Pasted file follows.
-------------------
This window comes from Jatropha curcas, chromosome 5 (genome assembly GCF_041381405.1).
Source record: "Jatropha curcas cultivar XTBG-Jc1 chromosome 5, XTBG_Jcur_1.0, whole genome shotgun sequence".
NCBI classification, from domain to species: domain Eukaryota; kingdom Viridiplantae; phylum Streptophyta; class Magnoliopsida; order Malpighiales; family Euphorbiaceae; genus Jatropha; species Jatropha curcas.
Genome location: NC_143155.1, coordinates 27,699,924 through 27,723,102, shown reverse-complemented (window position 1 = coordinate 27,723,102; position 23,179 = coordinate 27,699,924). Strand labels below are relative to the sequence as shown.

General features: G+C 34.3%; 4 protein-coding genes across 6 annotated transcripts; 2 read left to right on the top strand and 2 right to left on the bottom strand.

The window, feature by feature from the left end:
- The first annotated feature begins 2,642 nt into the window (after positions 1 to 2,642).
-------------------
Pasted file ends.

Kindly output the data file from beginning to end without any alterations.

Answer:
This window comes from Jatropha curcas, chromosome 5 (genome assembly GCF_041381405.1).
Source record: "Jatropha curcas cultivar XTBG-Jc1 chromosome 5, XTBG_Jcur_1.0, whole genome shotgun sequence".
NCBI classification, from domain to species: domain Eukaryota; kingdom Viridiplantae; phylum Streptophyta; class Magnoliopsida; order Malpighiales; family Euphorbiaceae; genus Jatropha; species Jatropha curcas.
Genome location: NC_143155.1, coordinates 27,699,924 through 27,723,102, shown reverse-complemented (window position 1 = coordinate 27,723,102; position 23,179 = coordinate 27,699,924). Strand labels below are relative to the sequence as shown.

General features: G+C 34.3%; 4 protein-coding genes across 6 annotated transcripts; 2 read left to right on the top strand and 2 right to left on the bottom strand.

The window, feature by feature from the left end:
- The first annotated feature begins 2,642 nt into the window (after positions 1 to 2,642).